Thursday, June 6, 2013

Love rumbles on: 'West Side Story' kicks up a storm at Clowes Hall

More than legal reasons justify Jerome Robbins' name in a box forever on production title pages  of 'West Side Story." For all the collective star power that gave it birth, West Side Story is his show.

The choreographer-director's innovations in Broadway dance for the 1957 story of star-crossed lovers and gang warfare in the formerly rundown West Side of Manhattan are a milestone in theatrical history.  Robbins was the difficult genius at the top of a creative team also including Leonard Bernstein (music), Stephen Sondheim (lyrics) and Arthur Laurents (book).
Jerome Robbins' choreography made West Side Story historic

The Broadway in Indianapolis touring production, seen in its second night Wednesday at Clowes Hall, fully reflects the primacy of dance in the show. The first act is where the menace of rival native-born and Puerto Rican gangs needs to be brought to fever pitch before the pathos of Tony and Maria's love can tumble toward tragedy in Act 2.

The Prologue showcased the men of the Sharks and the Jets in displays of bravado and hostility that were breathtaking in their fast pace, full of physical insults and glancing blows set amid sweeping side-to-side rushing. This set the high standard soon to be matched by the frenetic "Dance at the Gym" and the Puerto Rican women's tour de force, "America," led by the tireless effervescence of Michelle Alves as Anita. By the time the Jets' Riff (Theo Lencicki) forcefully put the brakes on the gunning engines of his fellows in "Cool," it was clear that every move, phrase and paragraph in the choreographic rhetoric would have something precise to contribute to the action.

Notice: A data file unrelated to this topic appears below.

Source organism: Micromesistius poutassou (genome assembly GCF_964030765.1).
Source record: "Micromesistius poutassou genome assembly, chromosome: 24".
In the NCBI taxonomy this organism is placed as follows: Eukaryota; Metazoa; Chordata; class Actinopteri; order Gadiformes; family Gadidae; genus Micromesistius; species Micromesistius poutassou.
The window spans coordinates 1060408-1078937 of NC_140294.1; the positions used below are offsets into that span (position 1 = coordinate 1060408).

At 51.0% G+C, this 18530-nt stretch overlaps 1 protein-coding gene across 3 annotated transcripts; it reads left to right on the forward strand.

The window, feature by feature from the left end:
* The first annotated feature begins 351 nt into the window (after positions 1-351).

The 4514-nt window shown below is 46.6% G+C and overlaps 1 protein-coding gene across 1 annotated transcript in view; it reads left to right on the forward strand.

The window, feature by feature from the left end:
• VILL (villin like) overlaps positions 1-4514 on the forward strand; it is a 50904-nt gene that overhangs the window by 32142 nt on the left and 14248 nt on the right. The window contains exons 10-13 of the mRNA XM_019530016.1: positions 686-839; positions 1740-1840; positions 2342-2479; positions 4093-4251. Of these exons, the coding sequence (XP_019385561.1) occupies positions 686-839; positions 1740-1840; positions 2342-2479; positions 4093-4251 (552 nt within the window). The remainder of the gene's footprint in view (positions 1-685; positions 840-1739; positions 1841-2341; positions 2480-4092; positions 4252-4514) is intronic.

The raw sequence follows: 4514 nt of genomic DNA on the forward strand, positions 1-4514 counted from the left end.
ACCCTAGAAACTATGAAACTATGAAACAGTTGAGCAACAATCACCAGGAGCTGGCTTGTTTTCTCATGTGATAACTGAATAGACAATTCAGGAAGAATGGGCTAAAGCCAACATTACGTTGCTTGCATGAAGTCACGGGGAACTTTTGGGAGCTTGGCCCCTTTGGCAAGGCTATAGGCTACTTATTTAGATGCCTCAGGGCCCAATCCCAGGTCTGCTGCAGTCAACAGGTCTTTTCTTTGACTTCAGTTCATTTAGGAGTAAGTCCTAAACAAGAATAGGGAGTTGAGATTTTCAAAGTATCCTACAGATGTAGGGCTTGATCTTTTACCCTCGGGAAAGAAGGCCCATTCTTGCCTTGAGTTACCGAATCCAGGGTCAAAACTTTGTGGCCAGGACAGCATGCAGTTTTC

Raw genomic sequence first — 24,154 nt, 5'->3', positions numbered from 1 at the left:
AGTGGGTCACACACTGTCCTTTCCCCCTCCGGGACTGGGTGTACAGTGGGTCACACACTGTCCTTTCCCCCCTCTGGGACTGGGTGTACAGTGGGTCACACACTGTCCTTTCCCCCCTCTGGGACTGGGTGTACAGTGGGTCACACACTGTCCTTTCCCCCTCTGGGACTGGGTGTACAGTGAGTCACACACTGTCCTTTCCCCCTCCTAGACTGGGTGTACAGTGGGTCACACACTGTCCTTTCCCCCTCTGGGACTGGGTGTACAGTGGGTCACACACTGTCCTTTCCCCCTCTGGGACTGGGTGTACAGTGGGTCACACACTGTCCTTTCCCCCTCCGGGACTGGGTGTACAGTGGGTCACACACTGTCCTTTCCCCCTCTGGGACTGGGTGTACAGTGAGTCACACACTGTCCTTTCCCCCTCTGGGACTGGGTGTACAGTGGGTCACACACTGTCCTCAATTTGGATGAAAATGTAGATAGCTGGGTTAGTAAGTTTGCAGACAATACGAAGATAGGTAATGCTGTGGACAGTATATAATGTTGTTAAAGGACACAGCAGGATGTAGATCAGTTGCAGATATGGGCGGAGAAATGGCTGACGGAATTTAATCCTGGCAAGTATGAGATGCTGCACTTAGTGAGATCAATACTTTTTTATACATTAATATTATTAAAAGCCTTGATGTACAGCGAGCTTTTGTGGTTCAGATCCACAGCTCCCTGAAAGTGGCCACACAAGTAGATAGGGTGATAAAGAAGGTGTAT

But it's hard to celebrate Robbins exclusively when it comes to assessing the enduring appeal of the 56-year-old show. Coming into his own as a lyricist, the young Sondheim was ready to show how to make a song suitable to its dramatic moment in "Maria," heartstoppingly sung Wednesday by Addison Reid Coe as Tony. To frame a love song around a name, to make its very sound stand in for a person just met, was a stroke of genius, and Bernstein's tune totally serves that purpose in its soaring ardor.

Laurents' book, while loaded with old-fashioned slang (perhaps wisely rattled off by the Jets in this production), has wit and poignancy, and dovetails into Sondheim's lyrics neatly. Bernstein, the product of Harvard and Tanglewood, never lost his show-biz street smarts despite the golden cultural pedigree. He cannily praised a song added late to the show, "Something's Coming," in a letter to his wife (visiting family in Chile) this way: "It's really going to save his gives Tony balls — so that he doesn't emerge as just a euphoric dreamer."

Tony indeed is in danger of not seeming real enough; it's often hard to believe he ever was in a gang. Coe's portrayal came up right to the edge of falling into this inherent softness.  He's mainly tough and courageous in love, and even in that arena  he pales next to Maria.  The smitten Puerto Rican was lathered in charm in Maryjoanna Grisso's performance. The lovers had that instant locked-in fascination with each other that would seem implausible had not Shakespeare made such a headstrong affair so real in Romeo and Juliet.

J. Michael Duff drew from the small touring orchestra vivid playing, with a mite too much overlaid synthesizer in the mix. The individual miking of the actors — today's technical norm, admittedly with many advantages — robbed the great "Tonight" quintet of some of its contrapuntal excitement, as the vocal parts blended all too well.

A couple of other minor annoyances:  Maria's balcony was noisily moved into position  during the last part of Tony's "Maria" solo, and the dream ballet and vocal ensemble "Somewhere" got off to a shaky start with an uncertainly pitched vocal solo.

On the whole, however, this is a blazingly effective West Side Story, with the social clash so typical of neighboring urban ethnic groups outlined brilliantly, down to the latter-day inclusion of more Spanish lines than the original. That almost transformed one of the songs by giving a heavily nostalgic cast to Maria's radiant "I Feel Pretty." It became a whirlwind declaration of self-assertion, rising above a heritage she couldn't bear to reject and buoyed by a forbidden love about to fall into the chasm of hatred that she and her lover had naively hoped to bridge.

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